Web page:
Saturday, 15 September 2012

Chicago - the awesome Chicago Art Institute

Like many other large museums, the Art Institute of Chicago could take you days to go through.  We spent two half days here on a 5 day visit to Chicago and barely skimmed the surface.  There were many impressionist works but the modern art collection is impressive.  What I'd found most fascinating though was the collection of 68 exquisitely decorated rooms of miniature period furniture in the Thorne Room in the basement.  I could spend hours going through each window case - they are great fodder for the imagination!  Below are some of my favourite pieces at the Institute.

Renoir's The Wave

Degas Dancers

The Captive Slave by English painter John Philip Simpson, 1827.  This was a very bold statement at the time as it was six years before the Slavery Abolition Act was passed by the British Parliament.  Ira Aldridge, the free-born son of  a New York lay preacher who posed for the picture would go on to an important career on the London stage.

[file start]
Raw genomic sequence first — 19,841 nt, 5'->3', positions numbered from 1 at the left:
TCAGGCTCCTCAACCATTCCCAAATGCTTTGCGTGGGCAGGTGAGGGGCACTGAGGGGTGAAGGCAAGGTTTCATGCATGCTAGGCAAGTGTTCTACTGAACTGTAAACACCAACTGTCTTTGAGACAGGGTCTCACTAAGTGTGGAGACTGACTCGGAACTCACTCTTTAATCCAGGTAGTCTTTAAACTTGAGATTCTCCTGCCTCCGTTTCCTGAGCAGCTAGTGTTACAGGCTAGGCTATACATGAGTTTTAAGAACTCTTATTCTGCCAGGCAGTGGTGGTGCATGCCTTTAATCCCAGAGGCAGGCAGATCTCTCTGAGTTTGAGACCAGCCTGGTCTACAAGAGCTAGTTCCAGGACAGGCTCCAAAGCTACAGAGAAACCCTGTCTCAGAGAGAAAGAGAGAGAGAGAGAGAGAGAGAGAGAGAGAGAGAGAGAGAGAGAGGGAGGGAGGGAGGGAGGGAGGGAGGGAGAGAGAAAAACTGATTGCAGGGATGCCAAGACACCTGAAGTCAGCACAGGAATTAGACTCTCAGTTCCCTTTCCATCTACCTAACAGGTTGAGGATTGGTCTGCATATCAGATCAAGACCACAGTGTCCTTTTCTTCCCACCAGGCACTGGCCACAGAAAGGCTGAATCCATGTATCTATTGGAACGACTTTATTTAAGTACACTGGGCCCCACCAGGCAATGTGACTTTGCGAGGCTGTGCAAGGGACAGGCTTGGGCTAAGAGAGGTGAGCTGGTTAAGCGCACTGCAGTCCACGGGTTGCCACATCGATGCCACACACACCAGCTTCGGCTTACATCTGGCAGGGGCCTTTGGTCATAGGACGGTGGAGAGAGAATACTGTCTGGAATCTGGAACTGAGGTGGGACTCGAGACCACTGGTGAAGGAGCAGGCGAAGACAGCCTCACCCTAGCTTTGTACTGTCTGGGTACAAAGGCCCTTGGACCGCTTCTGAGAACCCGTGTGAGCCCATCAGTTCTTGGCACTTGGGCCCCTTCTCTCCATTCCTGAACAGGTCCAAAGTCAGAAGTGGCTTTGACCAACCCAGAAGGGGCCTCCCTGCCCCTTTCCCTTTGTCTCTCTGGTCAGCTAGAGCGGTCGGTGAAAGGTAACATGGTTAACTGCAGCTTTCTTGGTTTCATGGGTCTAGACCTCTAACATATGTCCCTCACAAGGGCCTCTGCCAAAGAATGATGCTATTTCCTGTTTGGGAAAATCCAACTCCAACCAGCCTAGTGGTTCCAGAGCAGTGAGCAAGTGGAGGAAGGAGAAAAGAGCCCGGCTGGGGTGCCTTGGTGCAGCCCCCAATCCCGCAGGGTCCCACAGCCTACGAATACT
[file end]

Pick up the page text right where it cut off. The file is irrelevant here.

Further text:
Unmistakable Frank Lloyd Wright hanging here and there

The famous Jackson Pollock drip, pour and splash...

I love this!  Gerhard Richter's Woman descending the stairs

Don't forget to turn around and look outside the wall to wall windows in the new wing to catch another perspective on the magnificent Chicago towers (they might be behind blinds if you visit in late afternoon)

Neat design - a collapsible stool

A granite buddha from the 12th century
and here are some of the miniature rooms...

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